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]]>That was taken for granted, as you just did.

However, shortly after 1950, Model Theorists (a type of logician) realized that was an AXIOM. Can't prove it from the standard ZF axioms of arithmetic. Hence the discovery of non standard analysis.

https://en.wikipedia.org/wiki/Non-standard_analysis

In the Godel theorem an existence proof shows that one comes to choices, where two logics offer themselves, one or the other being driven by a new axiom… The choice is purely META (extraneous to the logic initially analyzed). The Godel thing is purely existential, not COMPUTATIONAL (Godel numbers exist, but can't be computed).

Before Godel, one could fear that a logic, as a closed rational system, was INTRINSICALLY TAUTOLOGICAL (Hilbert didn't understand that). Godel showed that, in the sort of logic used in arithmetic, no logic was logical: it required to go META (by forced to make axiomatic choices)

Anyway, the short of it is that "rationality" necessarily involves irrational jumps, once a situation is not fully predictable… sort of by definition…

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]]>I agree, the idea that working toward higher rationality involves embracing some irrationality is intuitively appealing, in a Godelian or meta-axiomatic sense.

But, as an economist, my hackles go up whenever “rationality” is introduced, as discussions of it tend to become sickeningly tautological and Panglossian.

cheers,

b

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]]>My point was simply that, in any Logic, one modification of one axiom, emotional or logical (formal) makes a new logic. What do I mean by “emotional” axiom? Take Euclid for example. There was a bunch of axioms, PLUS the implicit (META) axiom that it was all there was to it. Actually the latter point, that meta axiom was fiercely debated for the parallel axiom, bringing 21 centuries of stupidity (they were trying to demonstrate something that was OBVIOUSLY false, and very well known to be false, before Euclid… It’s in… Aristotle…)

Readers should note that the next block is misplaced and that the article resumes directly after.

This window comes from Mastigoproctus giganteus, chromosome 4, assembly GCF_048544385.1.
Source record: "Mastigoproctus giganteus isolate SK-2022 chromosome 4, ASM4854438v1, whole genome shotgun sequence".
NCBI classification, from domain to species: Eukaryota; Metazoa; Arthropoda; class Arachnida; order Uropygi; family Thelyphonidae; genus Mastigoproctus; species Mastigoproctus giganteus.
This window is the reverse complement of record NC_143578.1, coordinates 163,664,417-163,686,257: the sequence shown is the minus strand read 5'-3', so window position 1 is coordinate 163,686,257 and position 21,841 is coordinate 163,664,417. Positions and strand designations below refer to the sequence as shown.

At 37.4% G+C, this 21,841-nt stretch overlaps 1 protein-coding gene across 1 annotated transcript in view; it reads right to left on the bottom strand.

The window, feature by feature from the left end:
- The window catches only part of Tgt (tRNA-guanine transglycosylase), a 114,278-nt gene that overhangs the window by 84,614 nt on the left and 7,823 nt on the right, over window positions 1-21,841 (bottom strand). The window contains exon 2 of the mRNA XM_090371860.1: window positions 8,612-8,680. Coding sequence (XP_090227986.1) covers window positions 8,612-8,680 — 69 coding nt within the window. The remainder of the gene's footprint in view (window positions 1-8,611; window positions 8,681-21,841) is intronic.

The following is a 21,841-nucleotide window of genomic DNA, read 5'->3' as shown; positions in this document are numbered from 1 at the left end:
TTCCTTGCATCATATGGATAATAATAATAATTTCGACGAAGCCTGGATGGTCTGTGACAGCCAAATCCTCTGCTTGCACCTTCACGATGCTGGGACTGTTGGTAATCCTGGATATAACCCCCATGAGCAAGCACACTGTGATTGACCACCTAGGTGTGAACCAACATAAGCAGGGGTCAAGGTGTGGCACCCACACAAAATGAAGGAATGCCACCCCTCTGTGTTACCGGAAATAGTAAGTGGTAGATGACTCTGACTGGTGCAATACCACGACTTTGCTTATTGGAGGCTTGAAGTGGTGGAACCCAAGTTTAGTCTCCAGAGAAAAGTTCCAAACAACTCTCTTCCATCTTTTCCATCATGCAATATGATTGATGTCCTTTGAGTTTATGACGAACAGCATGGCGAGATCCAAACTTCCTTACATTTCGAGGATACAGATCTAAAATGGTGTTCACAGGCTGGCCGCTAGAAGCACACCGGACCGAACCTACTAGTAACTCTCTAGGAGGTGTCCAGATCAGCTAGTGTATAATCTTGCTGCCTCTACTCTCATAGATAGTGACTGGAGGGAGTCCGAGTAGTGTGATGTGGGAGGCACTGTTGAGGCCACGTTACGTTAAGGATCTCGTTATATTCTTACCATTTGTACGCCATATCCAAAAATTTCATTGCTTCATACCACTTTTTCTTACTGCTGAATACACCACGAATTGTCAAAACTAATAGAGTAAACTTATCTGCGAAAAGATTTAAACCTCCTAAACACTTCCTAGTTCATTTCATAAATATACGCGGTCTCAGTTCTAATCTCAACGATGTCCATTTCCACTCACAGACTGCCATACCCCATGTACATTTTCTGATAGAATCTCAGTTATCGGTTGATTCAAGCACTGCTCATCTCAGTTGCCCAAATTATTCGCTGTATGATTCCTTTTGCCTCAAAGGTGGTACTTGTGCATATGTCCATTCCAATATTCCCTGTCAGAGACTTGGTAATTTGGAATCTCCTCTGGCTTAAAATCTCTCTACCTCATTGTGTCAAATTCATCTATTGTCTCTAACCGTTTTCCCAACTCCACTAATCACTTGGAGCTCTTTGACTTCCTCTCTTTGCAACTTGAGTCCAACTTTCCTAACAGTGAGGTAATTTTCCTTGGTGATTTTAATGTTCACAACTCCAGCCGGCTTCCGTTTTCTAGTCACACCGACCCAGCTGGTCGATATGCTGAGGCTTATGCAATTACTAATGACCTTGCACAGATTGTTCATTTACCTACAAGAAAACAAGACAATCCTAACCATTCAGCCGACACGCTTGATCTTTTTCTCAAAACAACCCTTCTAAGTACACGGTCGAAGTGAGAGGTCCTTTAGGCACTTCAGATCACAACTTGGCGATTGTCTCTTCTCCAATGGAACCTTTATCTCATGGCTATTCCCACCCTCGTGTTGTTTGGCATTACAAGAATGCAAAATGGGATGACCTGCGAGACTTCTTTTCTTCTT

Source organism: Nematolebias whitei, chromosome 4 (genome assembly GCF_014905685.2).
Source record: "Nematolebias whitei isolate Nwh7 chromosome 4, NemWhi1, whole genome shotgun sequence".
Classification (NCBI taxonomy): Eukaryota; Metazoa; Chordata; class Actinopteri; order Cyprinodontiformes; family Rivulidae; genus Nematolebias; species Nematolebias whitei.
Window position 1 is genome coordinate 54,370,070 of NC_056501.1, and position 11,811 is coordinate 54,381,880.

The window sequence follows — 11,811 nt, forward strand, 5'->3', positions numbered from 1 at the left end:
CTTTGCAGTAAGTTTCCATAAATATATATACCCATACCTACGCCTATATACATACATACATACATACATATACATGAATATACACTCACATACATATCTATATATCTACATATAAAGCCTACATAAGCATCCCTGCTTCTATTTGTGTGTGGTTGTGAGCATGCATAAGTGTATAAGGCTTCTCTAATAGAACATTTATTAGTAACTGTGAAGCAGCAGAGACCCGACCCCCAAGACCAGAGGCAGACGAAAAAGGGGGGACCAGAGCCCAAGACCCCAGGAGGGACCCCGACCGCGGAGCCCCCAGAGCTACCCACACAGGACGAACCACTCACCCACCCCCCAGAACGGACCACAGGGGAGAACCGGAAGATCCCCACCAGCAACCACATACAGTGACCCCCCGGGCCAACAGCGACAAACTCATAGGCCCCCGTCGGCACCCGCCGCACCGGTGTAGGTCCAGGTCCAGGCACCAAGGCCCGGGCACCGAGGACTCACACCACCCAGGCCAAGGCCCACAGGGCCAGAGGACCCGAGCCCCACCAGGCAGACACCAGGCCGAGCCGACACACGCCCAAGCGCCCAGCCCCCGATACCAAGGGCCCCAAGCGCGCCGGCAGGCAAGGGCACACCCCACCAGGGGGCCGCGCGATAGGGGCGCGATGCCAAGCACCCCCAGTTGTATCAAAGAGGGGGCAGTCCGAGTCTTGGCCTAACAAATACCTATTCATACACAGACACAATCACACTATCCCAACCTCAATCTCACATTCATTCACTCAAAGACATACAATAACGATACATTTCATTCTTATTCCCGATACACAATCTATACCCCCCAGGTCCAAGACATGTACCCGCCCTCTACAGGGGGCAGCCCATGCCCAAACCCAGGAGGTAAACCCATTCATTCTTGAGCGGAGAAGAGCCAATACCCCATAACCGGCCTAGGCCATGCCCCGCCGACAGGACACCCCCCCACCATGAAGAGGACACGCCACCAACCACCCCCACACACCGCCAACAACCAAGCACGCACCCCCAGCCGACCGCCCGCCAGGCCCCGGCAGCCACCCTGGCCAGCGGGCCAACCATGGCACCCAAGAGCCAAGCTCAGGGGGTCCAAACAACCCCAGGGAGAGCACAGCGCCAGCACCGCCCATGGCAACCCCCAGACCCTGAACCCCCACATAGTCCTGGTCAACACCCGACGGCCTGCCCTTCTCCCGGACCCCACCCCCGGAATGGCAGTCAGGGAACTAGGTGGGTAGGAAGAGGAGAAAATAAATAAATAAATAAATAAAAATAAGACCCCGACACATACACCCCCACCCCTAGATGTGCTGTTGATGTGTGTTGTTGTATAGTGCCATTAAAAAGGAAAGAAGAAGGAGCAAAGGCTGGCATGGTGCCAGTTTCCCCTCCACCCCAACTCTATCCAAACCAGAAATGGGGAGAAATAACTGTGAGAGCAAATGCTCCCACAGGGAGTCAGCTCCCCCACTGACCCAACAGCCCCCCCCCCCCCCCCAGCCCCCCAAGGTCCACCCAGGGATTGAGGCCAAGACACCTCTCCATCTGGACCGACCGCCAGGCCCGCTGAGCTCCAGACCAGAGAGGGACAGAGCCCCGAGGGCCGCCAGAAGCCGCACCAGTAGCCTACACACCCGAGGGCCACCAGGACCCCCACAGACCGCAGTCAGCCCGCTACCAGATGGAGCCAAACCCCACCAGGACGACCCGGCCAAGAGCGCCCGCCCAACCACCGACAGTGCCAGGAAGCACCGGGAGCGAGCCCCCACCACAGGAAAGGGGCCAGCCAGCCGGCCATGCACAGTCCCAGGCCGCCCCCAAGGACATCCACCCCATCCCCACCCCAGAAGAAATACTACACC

Now as far as the too long didn’t read… Well, I agree many of my essays are very long, all too long, in this five second, three word logic worlds… It takes time to chop down… I have an essay on the Me 262 jet, for example, and another on meditation. Simply leaning down the Me 262 essay will take an hour, and another hour to get it ready for publication. Personally I don’t mind reading long essays, as long as they are interesting…. It doesn’t mean I belabor every nook and cranny… If really interesting I can go back to them later…

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]]>“Everything is incomplete!” (Ponder that…).

Re: PC in Berkeley: it is funny in a schadenfreudian kind of way that Trump is sending a large number of the illegal immigrants flooding into Texas to Broward County….

cheers,

b

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